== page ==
b

p < 0.001 from when performed 1st;

Baker J, Gal J, Davies B, Bailey D, Morgan R. Power output of legs during high intensity cycle ergometry: Influence of hand grip. J Sci Med Sport, 2001; 4: 10-18

Baker JS, McCormick MC, Robergs RA. Interaction among Skeletal Muscle Metabolic Energy Systems during Intense Exercise. J Nutr Metab, 2010; 2010: 905612

Ben Ari E, Inbar O, Bar-Or O. The aerobic capacity and maximal anaerobic power of 30-to-40-year-old men and women. In Book G, Landry F, Orban W, editors. Proceedings of the International Congress of Physical Activity Sciences. Quebec; International Congress of Physical Activity Sciences, 427-433; 1978

Beneke R, Pollmann C, Bleif I, Leithauser RM, Hutler M. How anaerobic is the Wingate Anaerobic Test for humans? Eur J Appl Physiol, 2002; 87: 388-392

Bertuzzi RC, Franchini E, Kokubun E, Kiss MA. Energy system contributions in indoor rock climbing. Eur J Appl Physiol, 2007; 101: 293-300

Billaut F, Kerris JP, Rodriguez RF, Martin DT, Gore CJ, Bishop DJ. Interaction of central and peripheral factors during repeated sprints at different levels of arterial O2 saturation. PloS one, 2013; 8: e77297

Bogdanis GC. Effects of physical activity and inactivity on muscle fatigue. Front Physiol, 2012; 3: 142

Bogdanis GC, Nevill ME, Boobis LH, Lakomy H. Contribution of phosphocreatine and aerobic metabolism to energy supply during repeated sprint exercise. J Appl Physiol, 1996; 80: 876-884

Bogdanis GC, Nevill ME, Boobis LH, Lakomy H, Nevill AM. Recovery of power output and muscle metabolites following 30 s of maximal sprint cycling in man. J Physiol, 1995; 482: 467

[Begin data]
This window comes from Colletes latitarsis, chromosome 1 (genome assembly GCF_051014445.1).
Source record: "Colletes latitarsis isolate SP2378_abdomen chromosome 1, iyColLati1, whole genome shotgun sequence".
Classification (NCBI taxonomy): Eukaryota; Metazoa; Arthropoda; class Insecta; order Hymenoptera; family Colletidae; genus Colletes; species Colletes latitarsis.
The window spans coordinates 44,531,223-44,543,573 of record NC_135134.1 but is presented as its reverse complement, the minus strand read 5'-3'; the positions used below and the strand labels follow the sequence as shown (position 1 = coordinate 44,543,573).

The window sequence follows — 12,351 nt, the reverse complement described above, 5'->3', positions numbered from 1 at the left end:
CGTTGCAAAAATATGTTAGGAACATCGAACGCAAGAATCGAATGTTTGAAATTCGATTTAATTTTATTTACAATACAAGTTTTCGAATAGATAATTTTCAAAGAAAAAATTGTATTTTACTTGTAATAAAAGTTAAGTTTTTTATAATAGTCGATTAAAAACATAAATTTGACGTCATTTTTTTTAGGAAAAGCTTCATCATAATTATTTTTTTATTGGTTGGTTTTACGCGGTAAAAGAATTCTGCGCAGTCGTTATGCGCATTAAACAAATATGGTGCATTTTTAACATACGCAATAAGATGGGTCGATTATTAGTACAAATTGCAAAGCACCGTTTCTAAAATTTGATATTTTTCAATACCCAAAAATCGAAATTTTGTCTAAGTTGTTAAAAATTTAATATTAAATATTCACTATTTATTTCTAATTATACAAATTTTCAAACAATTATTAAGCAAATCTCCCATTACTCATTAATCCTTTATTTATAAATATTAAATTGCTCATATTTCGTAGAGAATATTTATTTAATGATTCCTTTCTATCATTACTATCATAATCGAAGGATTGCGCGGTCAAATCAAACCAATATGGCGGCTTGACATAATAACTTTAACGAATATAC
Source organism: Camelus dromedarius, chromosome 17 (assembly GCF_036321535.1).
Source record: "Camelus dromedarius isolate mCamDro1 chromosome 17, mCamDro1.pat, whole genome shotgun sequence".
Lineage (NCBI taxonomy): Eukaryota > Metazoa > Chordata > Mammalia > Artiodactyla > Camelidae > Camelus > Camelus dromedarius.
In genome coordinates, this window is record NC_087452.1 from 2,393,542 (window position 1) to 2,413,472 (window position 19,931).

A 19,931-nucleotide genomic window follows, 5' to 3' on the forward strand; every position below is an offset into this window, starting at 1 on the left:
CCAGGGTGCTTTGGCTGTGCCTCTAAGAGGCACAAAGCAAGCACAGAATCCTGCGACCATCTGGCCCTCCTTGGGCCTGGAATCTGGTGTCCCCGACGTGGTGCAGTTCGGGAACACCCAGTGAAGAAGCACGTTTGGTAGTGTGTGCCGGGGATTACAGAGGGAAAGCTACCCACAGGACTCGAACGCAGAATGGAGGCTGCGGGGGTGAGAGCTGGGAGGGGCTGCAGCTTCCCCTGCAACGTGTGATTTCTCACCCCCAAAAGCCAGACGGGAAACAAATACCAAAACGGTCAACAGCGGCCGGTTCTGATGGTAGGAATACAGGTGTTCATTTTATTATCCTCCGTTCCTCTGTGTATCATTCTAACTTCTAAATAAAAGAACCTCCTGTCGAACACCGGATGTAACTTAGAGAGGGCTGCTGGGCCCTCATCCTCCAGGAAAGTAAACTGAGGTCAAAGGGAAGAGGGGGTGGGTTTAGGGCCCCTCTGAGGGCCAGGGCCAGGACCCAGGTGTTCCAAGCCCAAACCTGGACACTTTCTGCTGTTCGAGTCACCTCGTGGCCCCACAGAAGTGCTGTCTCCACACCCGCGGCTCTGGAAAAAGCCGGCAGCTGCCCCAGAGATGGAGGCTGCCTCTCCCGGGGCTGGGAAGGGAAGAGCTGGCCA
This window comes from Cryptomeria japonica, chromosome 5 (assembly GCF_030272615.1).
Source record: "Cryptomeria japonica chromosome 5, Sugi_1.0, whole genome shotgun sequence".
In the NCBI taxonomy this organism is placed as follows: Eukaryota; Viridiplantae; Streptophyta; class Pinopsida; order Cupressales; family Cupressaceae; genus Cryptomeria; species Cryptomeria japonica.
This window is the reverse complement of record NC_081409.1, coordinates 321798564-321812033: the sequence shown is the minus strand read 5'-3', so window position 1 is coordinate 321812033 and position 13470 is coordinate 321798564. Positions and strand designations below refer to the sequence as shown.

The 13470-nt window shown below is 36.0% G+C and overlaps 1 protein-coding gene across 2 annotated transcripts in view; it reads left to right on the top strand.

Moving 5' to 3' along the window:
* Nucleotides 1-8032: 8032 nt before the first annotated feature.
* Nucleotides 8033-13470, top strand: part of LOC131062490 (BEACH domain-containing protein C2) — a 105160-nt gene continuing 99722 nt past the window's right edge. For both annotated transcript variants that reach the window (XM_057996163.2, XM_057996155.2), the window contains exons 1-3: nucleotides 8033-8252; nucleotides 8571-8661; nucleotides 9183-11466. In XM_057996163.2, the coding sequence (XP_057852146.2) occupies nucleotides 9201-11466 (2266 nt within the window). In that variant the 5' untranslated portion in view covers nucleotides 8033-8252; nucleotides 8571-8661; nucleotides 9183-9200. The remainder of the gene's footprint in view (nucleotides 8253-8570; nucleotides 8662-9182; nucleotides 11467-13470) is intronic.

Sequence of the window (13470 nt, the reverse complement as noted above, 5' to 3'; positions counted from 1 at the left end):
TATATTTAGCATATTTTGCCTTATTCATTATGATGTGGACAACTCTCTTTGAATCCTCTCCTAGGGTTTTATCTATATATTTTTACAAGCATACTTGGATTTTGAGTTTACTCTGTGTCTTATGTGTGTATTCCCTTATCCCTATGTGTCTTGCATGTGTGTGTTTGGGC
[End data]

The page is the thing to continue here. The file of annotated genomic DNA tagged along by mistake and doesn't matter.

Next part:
Bogdanis GC, Nevill ME, Lakomy HK. Effects of previous dynamic arm exercise on power output during repeated maximal sprint cycling. J Sports Sci, 1994; 12: 363-370

Dotan R, Bar-Or O. Load optimization for the Wingate Anaerobic Test. Eur J Appl Physiol Occup Physiol, 1983; 51: 409-417

Gabbett TJ. Influence of fatigue on tackling technique in rugby league players. J Strength Cond Res, 2008; 22: 625-632

Granier P, Mercier B, Mercier J, Anselme F, Préfaut C. Aerobic and anaerobic contribution to Wingate test performance in sprint and middle-distance runners. Eur J Appl Physiol, 1995; 70: 58-65

Halperin I, Aboodarda SJ, Behm DG. Knee extension fatigue attenuates repeated force production of the elbow flexors. Eur J Sport Sci, 2014; 14: 823-829

Harvey L, Wiegand A, Solomon C, McLellan C, Lovell D. A comparison of upper and lower body energetics during high-intensity exercise. J Sport Med Phys Fitness, 2015; 55: 708-713

Hawley JA, Williams MM. Relationship between Upper-Body Anaerobic Power and Freestyle Swimming Performance. Int J Sports Med, 1991; 12: 1-5

Horswill C, Miller J, Scott J, Smith C, Welk G, Van Handel P. Anaerobic and aerobic power in arms and legs of elite senior wrestlers. Int J Sports Med, 1992; 13: 558-561

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Journal of Human Kinetics

The Journal of Academy of Physical Education in Katowice

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IMPACT FACTOR 2017: 1.174
5-year IMPACT FACTOR: 1.634

CiteScore 2017: 1.31

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Source Normalized Impact per Paper (SNIP) 2017: 0.906